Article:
Chronic Crisis: A System That Doesn't Heal
Meg Kissinger’s O’Brien Fellowship in the 2012-13 academic year resulted in “Chronic Crisis: A System That Doesn’t Heal.”
The series combined local, national and international reporting and drew the conclusion that Milwaukee County’s mental health system focuses less on continual care and more on emergency treatment than any in the nation.
Kissinger traveled to California, Ohio, Texas, as well as Belgium, for her reporting. Diederich College students and faculty contributed to the coverage.
Kissinger received a George Polk Award for investigative reporting for the work. Judges said Kissinger's "Chronic Crisis" stories were "so revelatory, analytical and conclusive that they amount to a definitive study of a system that barely functions."
Works published to date:
June 2013: Part One
Milwaukee County mental health system traps patients in cycle of emergency care
Shortage of community treatment means police are called to handle those in crisis while doctors face legal hurdles to providing adequate care.
In-custody death raises questions about how to improve care for patients with mental illness
Focus on emergency psychiatric treatment rather than continual care can carry dire consequences for patients and their families.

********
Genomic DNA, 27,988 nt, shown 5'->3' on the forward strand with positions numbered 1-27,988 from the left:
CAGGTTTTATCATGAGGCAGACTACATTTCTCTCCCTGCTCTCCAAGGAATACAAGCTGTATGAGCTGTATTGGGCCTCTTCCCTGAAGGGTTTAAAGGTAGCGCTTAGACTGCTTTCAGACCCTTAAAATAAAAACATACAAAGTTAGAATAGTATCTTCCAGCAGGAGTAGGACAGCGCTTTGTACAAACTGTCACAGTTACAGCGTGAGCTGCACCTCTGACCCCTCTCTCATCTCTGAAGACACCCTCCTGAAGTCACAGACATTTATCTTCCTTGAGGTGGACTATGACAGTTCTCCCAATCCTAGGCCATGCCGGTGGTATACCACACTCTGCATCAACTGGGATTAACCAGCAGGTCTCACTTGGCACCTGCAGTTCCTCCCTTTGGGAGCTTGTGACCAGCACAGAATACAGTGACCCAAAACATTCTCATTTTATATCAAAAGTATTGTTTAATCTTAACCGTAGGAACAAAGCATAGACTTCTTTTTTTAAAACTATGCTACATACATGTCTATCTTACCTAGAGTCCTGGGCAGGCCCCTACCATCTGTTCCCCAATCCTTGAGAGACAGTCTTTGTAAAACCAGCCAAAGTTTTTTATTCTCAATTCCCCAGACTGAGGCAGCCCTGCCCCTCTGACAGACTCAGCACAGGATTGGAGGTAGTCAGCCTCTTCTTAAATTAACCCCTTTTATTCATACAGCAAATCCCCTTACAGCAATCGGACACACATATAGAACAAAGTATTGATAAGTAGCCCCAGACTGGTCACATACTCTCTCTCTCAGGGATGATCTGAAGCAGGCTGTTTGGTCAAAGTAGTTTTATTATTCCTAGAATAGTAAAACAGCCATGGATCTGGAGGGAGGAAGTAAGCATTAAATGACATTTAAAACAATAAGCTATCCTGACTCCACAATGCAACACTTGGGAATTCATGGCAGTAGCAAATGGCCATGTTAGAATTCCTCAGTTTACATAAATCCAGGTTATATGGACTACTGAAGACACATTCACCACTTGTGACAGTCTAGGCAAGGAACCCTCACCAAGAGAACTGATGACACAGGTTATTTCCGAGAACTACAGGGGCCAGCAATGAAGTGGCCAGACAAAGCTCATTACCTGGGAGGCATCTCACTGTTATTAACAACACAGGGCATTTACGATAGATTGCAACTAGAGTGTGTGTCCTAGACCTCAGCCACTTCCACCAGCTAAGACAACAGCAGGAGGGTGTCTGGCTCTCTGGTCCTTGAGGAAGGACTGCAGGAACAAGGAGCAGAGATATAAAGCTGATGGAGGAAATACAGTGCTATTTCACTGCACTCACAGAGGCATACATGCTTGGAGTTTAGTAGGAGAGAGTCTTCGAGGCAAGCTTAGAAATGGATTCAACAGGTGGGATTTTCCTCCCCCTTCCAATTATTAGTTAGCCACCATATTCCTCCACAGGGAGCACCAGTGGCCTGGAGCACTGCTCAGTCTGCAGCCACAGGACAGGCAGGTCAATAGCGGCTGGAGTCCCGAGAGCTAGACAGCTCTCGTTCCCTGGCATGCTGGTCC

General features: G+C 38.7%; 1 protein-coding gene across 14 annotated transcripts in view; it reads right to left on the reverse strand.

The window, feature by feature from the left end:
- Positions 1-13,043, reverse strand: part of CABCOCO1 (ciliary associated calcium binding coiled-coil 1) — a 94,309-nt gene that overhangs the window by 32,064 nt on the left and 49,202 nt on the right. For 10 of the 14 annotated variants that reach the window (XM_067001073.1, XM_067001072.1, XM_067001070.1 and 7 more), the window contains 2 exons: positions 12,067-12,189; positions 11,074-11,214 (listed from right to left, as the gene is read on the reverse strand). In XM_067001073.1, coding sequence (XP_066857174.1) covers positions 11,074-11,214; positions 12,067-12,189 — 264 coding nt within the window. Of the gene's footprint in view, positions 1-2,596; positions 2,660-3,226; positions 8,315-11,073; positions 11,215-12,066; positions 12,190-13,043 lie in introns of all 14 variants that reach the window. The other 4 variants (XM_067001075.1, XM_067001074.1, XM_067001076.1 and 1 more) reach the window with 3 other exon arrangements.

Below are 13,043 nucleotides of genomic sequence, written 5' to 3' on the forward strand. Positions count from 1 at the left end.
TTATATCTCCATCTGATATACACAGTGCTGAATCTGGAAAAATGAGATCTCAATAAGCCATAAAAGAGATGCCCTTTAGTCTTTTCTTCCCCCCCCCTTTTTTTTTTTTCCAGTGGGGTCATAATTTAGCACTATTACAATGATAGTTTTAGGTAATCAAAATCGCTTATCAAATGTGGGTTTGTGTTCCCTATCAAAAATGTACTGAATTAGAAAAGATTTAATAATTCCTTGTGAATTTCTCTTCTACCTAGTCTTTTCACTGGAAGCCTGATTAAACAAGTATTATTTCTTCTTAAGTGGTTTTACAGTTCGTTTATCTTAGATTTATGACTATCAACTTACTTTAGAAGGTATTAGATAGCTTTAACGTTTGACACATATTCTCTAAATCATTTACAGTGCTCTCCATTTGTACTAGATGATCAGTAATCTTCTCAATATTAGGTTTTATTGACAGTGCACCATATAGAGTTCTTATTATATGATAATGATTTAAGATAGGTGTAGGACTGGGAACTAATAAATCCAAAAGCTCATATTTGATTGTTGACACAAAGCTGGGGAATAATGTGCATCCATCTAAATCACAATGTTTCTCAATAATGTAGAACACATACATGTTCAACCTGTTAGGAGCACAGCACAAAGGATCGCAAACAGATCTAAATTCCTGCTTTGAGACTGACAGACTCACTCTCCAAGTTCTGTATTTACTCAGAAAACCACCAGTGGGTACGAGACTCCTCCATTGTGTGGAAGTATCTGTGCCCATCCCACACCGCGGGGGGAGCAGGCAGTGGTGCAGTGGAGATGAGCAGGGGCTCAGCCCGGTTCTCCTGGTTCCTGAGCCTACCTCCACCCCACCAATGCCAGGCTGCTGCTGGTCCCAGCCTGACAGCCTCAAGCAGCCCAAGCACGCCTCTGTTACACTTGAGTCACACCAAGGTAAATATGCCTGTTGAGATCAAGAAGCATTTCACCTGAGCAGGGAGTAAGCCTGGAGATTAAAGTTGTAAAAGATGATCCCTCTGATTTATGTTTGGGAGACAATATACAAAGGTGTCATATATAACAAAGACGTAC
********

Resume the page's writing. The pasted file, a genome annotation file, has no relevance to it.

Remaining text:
Milwaukee County has the highest known rate of emergency detentions in the U.S.
In an average year, there are about 13,000 patient visits to the county's psychiatric emergency room. Of those, roughly two-thirds are brought in on emergency detentions, when they are considered a danger to themselves or others. In many ways, the county is out of step with the rest of the state and the nation when it comes to its reliance on emergency care.
Legal wrangling, adversarial approach complicate efforts to get mental health help
Wisconsin’s laws effectively deny care to those most in need.
July 2013: Part Two
A mother, at wits' end, sets out to find help for her sick son
Unable to get her 25-year-old son the institutional care he needs in Milwaukee County, Debbie Sweeney saves for a trip to California, hoping to find a place for him there.
'You need to put him into urgent care'
But Debbie Sweeney knew her son would not go voluntarily – and the suicide notes wouldn't be enough for forced treatment.
Waiting for an angel
After more than a week in California, time was running out on Debbie Sweeney and her son, Rob. Would they find the help they need?
No place left to turn
For those like Rob Sweeney – too sick for community care, not dangerous enough to be hospitalized – there is no safety net.
October 2013: Part Three
There was time to help Paul Schmidt, but politics got in the way
For decades, Milwaukee County politicians have ignored calls to build a better system of mental health care in the community.
Outside Milwaukee's failing mental health system, a woman finds her own way to care for those in need
To Rachel, her four-bedroom, one-bathroom house is a place where people who are having a hard time can come to live like a family. Some have mental illness. Others have drug addictions. Some have both.
In a centuries-old tradition, families in Geel, Belgium, take in those with mental illness